All I am trying to argue here brings into focus the importance of the process from which the twosets of universities emanated. European universities were the outcome of a historical process spanning over several centuries whereas such institutions in the subcontinent were the culmination of arbitrary decision(s) of the ‘differentiated’ ruler.
Universities in Europe very closely embraced ‘institutional autonomy’ even in the most trying and unstable situations. Similarly ‘academic freedom’, as we have seen in the last column, was another norm which in fact was consecrated by the university teachers and administrators. In the subcontinent, universities were controlled by colonial bureaucrats because the university administration itself used to be a part of bureaucracy. Education service had a separate cadre and officers were carefully selected through competitive examination.
All said and done, universities were run and controlled through administrative means and methods. Teachers had a very limited role in the overall running of the institution(s).
This still holds true for universities in the post-independence era. Even nowthe relationship between university administration and faculty is marred with mutual distrust and enmity. Administrative control has eroded institutional autonomy which is considered the life-line of the university set-up in the West.
With the promulgation of the 18thAmendment, things have gone from bad to worse. The Higher Education Department has assumed control of the universities and one section officer is virtually entitled to wrap the university Vice Chancellors around his fingers. Between the Higher Education Departmenthoused at the Civil Secretariat and the Higher Education Commission headquarters in Islamabad, administrative and academic autonomy, supposedly a sine qua nonfor any university,have been eroded.
It would be better if the hierarchical chain running the universities is constituted of the Vice Chancellor, the syndicate and the Chancellor (the Governor). Simultaneously, the provincial Higher Education Commissionsneed to be reinvigorated as a regulatory institution by investing in them full trust and authority. Seasoned academics should be entrusted with the task of looking after the provincial HECs.Their role should be well-defined as well as their relationship with the universities.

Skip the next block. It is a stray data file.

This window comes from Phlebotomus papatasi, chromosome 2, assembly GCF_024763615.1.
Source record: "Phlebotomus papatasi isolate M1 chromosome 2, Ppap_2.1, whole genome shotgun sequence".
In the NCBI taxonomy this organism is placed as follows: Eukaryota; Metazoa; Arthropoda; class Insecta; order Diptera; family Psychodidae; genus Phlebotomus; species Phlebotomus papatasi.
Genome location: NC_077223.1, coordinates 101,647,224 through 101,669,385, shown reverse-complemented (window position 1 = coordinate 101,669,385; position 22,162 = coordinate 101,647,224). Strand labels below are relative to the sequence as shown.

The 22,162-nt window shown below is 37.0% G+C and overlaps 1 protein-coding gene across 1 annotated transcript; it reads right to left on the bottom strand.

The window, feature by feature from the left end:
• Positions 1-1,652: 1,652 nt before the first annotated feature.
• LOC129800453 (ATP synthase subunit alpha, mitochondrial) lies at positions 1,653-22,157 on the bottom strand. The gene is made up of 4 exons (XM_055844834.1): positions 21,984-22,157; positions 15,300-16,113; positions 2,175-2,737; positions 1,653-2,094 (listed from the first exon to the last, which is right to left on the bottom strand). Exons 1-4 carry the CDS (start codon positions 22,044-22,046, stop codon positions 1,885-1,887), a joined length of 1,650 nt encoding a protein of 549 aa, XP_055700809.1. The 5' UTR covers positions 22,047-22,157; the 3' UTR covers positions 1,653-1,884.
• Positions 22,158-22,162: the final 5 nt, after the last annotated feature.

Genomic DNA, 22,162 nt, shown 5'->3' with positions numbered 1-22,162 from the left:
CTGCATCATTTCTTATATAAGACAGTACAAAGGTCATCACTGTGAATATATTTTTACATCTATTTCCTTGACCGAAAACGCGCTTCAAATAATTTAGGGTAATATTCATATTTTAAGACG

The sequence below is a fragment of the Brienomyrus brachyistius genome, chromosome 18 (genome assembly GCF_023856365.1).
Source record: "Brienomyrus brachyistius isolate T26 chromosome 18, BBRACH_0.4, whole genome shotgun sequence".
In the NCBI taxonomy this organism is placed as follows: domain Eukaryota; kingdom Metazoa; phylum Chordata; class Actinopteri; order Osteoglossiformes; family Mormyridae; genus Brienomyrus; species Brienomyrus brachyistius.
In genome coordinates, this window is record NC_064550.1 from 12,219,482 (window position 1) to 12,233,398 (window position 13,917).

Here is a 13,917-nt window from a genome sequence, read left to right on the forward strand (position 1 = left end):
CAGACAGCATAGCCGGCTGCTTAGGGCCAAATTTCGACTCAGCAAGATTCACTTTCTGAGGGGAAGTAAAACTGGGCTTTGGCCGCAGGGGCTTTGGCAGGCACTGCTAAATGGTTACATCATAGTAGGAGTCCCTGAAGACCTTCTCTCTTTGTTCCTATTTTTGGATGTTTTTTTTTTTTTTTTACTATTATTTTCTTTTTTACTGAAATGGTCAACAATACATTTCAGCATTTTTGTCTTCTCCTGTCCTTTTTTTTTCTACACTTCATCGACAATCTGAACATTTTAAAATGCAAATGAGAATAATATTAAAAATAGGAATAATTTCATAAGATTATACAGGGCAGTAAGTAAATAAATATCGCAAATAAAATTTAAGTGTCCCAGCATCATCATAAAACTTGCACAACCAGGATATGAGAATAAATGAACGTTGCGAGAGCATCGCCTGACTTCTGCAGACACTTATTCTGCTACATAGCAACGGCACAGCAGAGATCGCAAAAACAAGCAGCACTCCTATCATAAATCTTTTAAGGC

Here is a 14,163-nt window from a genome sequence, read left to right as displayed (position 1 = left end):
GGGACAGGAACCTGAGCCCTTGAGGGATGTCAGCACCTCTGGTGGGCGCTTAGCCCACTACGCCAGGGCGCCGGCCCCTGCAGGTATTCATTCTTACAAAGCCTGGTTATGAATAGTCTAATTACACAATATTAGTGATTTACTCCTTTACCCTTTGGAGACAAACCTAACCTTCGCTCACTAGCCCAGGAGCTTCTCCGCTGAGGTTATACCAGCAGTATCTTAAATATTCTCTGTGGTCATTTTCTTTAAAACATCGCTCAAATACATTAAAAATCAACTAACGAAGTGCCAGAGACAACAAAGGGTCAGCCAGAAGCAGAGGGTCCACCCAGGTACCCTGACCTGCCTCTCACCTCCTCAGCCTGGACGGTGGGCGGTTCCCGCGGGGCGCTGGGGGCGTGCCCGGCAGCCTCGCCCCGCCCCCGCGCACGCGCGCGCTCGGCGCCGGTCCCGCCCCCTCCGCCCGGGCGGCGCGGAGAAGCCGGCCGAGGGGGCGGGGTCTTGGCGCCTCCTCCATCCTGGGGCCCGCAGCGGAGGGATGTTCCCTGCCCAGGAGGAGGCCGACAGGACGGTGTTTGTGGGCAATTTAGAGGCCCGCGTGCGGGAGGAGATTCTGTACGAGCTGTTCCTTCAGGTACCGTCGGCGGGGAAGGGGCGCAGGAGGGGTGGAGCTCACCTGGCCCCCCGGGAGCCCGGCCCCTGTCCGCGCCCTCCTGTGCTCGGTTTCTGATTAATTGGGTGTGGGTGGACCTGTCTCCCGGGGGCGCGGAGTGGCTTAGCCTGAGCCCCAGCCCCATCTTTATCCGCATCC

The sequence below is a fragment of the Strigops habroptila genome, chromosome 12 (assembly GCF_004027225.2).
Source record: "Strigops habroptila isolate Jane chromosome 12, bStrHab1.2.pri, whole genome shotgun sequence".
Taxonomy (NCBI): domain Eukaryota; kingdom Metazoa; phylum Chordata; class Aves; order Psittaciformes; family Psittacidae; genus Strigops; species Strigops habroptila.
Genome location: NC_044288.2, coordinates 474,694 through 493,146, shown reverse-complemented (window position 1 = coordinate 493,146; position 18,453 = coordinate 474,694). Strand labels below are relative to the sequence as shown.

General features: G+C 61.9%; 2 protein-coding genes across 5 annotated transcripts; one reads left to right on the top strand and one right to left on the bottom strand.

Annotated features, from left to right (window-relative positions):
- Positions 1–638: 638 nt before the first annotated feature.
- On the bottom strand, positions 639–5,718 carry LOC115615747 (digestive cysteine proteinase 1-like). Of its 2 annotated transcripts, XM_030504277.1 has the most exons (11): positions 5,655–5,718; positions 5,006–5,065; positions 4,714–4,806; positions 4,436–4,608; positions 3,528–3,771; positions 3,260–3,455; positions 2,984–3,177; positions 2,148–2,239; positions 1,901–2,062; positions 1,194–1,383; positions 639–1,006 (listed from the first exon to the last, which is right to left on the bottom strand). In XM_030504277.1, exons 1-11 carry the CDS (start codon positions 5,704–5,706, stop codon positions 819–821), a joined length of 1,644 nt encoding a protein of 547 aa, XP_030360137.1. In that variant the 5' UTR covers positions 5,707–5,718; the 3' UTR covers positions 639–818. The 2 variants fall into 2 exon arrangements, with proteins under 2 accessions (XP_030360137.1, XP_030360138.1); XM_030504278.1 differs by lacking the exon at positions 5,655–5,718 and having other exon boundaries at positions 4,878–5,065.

The interests of the universities will be well-served if the chief ministers and their respective secretariats leave them unto themselves. Their involvement encumbers the procedures, and the ready access of the university administration with the Chancellor is unnecessarily impeded.
Regarding the inner structure of the universities, institutionalised norms and practices need to be encouraged. Particularly, the universities which were colleges prior to 2002 are still being run on the previous pattern of colleges. The administration of these institutions has not matured in sync with the exalted status of a university. Their transition from college to university has yet to take full effect.
Coming to the academic side, universities must ensure balance between teaching and research as prescribed in the Humboldtian model. Research that is carried out at universities becomes meaningful only when it addresses the issues concerning the society and the people. The research component of higher education has to be geared to produce new knowledge with the aim to ameliorate the lot of the people. Hence, all universities must be provided with enough resources so that they can have sufficient funds dedicated to research purposes.
But the most important objective that universities should set for themselves is to somehow break the ramshackle of isolation. They must act as an instrument for integrating Pakistan into a comity of nations as a well-respected and responsible state. Only academics can do it and no one else can. Given that academic freedom is the bedrock of a university, can such freedom be possible in a society where a public intellectual needs government permission to publicise his free opinion?